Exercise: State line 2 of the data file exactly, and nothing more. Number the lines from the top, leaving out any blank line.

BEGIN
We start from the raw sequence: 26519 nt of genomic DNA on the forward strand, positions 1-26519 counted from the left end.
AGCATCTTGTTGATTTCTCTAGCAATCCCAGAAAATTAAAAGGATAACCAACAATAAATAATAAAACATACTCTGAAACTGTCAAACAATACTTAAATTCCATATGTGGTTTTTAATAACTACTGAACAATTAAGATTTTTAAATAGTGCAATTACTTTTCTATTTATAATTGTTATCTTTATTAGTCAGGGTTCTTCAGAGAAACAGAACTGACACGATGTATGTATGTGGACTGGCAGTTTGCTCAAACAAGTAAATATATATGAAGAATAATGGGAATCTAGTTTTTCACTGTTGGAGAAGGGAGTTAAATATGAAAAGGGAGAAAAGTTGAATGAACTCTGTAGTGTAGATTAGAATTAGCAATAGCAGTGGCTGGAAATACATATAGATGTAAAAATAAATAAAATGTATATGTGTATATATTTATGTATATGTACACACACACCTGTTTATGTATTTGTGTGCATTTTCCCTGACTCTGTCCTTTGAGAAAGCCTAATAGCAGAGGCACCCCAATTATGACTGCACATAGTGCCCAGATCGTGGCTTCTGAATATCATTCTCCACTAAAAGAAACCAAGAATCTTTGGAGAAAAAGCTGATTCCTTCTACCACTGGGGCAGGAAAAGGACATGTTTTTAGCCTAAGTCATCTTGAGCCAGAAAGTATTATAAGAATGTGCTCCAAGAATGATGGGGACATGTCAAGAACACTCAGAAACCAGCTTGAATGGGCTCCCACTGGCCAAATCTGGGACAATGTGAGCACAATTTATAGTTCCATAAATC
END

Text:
AGCATCTTGTTGATTTCTCTAGCAATCCCAGAAAATTAAAAGGATAACCAACAATAAATAATAAAACATACTCTGAAACTGTCAAACAATACTTAAATTCCATATGTGGTTTTTAATAACTACTGAACAATTAAGATTTTTAAATAGTGCAATTACTTTTCTATTTATAATTGTTATCTTTATTAGTCAGGGTTCTTCAGAGAAACAGAACTGACACGATGTATGTATGTGGACTGGCAGTTTGCTCAAACAAGTAAATATATATGAAGAATAATGGGAATCTAGTTTTTCACTGTTGGAGAAGGGAGTTAAATATGAAAAGGGAGAAAAGTTGAATGAACTCTGTAGTGTAGATTAGAATTAGCAATAGCAGTGGCTGGAAATACATATAGATGTAAAAATAAATAAAATGTATATGTGTATATATTTATGTATATGTACACACACACCTGTTTATGTATTTGTGTGCATTTTCCCTGACTCTGTCCTTTGAGAAAGCCTAATAGCAGAGGCACCCCAATTATGACTGCACATAGTGCCCAGATCGTGGCTTCTGAATATCATTCTCCACTAAAAGAAACCAAGAATCTTTGGAGAAAAAGCTGATTCCTTCTACCACTGGGGCAGGAAAAGGACATGTTTTTAGCCTAAGTCATCTTGAGCCAGAAAGTATTATAAGAATGTGCTCCAAGAATGATGGGGACATGTCAAGAACACTCAGAAACCAGCTTGAATGGGCTCCCACTGGCCAAATCTGGGACAATGTGAGCACAATTTATAGTTCCATAAATC